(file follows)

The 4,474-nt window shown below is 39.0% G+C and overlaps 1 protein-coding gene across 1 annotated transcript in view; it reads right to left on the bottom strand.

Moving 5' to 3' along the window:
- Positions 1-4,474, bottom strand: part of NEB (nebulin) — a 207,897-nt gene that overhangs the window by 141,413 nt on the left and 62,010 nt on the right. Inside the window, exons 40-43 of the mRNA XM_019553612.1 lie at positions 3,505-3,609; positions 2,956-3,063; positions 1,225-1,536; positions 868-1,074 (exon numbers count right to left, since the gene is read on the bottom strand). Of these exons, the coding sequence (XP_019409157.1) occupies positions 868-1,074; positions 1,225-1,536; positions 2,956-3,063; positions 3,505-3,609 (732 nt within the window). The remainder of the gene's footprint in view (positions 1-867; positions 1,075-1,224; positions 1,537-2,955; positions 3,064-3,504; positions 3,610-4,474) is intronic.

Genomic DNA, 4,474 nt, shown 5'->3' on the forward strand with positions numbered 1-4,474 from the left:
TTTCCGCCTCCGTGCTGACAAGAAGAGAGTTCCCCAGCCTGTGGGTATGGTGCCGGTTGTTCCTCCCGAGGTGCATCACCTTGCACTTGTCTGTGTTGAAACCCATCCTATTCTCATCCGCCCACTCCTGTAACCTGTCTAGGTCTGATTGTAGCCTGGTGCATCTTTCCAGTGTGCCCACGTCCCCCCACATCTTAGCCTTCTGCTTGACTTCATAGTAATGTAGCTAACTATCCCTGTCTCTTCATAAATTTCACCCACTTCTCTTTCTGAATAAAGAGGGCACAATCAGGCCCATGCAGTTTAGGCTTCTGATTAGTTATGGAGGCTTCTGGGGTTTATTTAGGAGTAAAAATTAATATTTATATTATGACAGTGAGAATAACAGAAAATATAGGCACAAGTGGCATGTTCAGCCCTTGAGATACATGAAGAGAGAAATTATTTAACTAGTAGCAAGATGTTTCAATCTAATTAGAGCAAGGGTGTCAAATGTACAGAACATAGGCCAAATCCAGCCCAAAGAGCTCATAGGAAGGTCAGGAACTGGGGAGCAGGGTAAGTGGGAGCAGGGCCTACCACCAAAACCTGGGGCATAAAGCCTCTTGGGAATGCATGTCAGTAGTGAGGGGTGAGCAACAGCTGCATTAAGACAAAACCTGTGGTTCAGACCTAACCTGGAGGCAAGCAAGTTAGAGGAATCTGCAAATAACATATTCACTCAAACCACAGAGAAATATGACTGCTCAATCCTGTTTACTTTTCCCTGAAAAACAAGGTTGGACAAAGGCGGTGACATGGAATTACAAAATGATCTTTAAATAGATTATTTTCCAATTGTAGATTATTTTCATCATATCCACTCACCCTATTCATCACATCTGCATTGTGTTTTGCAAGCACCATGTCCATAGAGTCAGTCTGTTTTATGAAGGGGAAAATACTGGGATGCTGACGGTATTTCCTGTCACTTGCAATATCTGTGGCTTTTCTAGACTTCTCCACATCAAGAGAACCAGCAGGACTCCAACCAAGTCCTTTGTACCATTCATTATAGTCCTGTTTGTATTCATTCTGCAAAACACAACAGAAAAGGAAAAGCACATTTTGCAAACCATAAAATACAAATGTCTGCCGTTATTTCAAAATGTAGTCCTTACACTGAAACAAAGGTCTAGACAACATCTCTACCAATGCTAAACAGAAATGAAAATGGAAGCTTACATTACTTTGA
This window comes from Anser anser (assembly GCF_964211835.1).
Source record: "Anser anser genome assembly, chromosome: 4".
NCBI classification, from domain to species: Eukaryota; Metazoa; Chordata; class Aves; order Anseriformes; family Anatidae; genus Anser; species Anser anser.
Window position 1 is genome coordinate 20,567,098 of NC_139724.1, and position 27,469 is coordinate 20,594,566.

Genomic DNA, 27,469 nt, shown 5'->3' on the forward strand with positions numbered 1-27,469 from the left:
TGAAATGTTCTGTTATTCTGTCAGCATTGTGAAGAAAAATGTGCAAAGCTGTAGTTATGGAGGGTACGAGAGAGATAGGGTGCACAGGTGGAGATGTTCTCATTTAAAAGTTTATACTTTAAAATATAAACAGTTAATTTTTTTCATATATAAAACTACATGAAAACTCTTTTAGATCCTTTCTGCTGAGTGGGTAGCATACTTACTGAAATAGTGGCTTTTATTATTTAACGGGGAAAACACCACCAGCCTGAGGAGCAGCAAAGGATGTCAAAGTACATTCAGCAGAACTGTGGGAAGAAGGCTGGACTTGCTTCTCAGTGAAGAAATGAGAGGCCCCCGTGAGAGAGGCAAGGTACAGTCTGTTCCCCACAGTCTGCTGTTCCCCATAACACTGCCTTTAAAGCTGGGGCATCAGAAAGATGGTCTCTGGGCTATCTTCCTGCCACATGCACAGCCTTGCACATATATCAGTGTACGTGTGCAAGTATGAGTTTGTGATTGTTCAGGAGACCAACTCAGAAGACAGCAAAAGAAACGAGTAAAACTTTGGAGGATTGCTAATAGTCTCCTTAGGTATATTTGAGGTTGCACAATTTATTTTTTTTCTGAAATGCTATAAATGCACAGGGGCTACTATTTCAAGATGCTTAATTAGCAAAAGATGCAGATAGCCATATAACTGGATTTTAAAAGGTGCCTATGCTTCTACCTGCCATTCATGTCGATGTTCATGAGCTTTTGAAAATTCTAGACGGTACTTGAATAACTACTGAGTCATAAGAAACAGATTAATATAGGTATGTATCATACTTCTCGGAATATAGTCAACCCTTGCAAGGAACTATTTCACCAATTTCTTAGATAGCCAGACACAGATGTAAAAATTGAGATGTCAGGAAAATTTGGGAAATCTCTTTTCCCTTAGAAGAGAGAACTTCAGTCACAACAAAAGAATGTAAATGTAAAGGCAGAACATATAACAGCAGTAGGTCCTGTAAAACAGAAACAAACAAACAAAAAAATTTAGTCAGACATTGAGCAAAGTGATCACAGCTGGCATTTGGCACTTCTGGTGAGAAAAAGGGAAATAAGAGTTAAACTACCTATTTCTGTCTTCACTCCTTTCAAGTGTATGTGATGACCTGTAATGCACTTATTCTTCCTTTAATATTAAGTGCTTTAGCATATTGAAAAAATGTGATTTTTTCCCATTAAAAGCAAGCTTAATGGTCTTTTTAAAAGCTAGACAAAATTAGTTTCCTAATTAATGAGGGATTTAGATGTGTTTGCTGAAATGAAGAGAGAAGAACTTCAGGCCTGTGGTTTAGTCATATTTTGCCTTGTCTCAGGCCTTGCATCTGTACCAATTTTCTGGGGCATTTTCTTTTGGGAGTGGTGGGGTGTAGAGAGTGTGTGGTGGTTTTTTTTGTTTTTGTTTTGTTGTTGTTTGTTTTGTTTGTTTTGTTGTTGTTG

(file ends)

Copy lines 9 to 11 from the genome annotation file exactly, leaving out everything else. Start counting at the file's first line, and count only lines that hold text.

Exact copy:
Window position 1 is genome coordinate 20,567,098 of NC_139724.1, and position 27,469 is coordinate 20,594,566.

Genomic DNA, 27,469 nt, shown 5'->3' on the forward strand with positions numbered 1-27,469 from the left:
TGAAATGTTCTGTTATTCTGTCAGCATTGTGAAGAAAAATGTGCAAAGCTGTAGTTATGGAGGGTACGAGAGAGATAGGGTGCACAGGTGGAGATGTTCTCATTTAAAAGTTTATACTTTAAAATATAAACAGTTAATTTTTTTCATATATAAAACTACATGAAAACTCTTTTAGATCCTTTCTGCTGAGTGGGTAGCATACTTACTGAAATAGTGGCTTTTATTATTTAACGGGGAAAACACCACCAGCCTGAGGAGCAGCAAAGGATGTCAAAGTACATTCAGCAGAACTGTGGGAAGAAGGCTGGACTTGCTTCTCAGTGAAGAAATGAGAGGCCCCCGTGAGAGAGGCAAGGTACAGTCTGTTCCCCACAGTCTGCTGTTCCCCATAACACTGCCTTTAAAGCTGGGGCATCAGAAAGATGGTCTCTGGGCTATCTTCCTGCCACATGCACAGCCTTGCACATATATCAGTGTACGTGTGCAAGTATGAGTTTGTGATTGTTCAGGAGACCAACTCAGAAGACAGCAAAAGAAACGAGTAAAACTTTGGAGGATTGCTAATAGTCTCCTTAGGTATATTTGAGGTTGCACAATTTATTTTTTTTCTGAAATGCTATAAATGCACAGGGGCTACTATTTCAAGATGCTTAATTAGCAAAAGATGCAGATAGCCATATAACTGGATTTTAAAAGGTGCCTATGCTTCTACCTGCCATTCATGTCGATGTTCATGAGCTTTTGAAAATTCTAGACGGTACTTGAATAACTACTGAGTCATAAGAAACAGATTAATATAGGTATGTATCATACTTCTCGGAATATAGTCAACCCTTGCAAGGAACTATTTCACCAATTTCTTAGATAGCCAGACACAGATGTAAAAATTGAGATGTCAGGAAAATTTGGGAAATCTCTTTTCCCTTAGAAGAGAGAACTTCAGTCACAACAAAAGAATGTAAATGTAAAGGCAGAACATATAACAGCAGTAGGTCCTGTAAAACAGAAACAAACAAACAAAAAAATTTAGTCAGACATTGAGCAAAGTGATCACAGCTGGCATTTGGCACTTCTGGTGAGAAAAAGGGAAATAAGAGTTAAACTACCTATTTCTGTCTTCACTCCTTTCAAGTGTATGTGATGACCTGTAATGCACTTATTCTTCCTTTAATATTAAGTGCTTTAGCATATTGAAAAAATGTGATTTTTTCCCATTAAAAGCAAGCTTAATGGTCTTTTTAAAAGCTAGACAAAATTAGTTTCCTAATTAATGAGGGATTTAGATGTGTTTGCTGAAATGAAGAGAGAAGAACTTCAGGCCTGTGGTTTAGTCATATTTTGCCTTGTCTCAGGCCTTGCATCTGTACCAATTTTCTGGGGCATTTTCTTTTGGGAGTGGTGGGGTGTAGAGAGTGTGTGGTGGTTTTTTTTGTTTTTGTTTTGTTGTTGTTTGTTTTGTTTGTTTTGTTGTTGTTG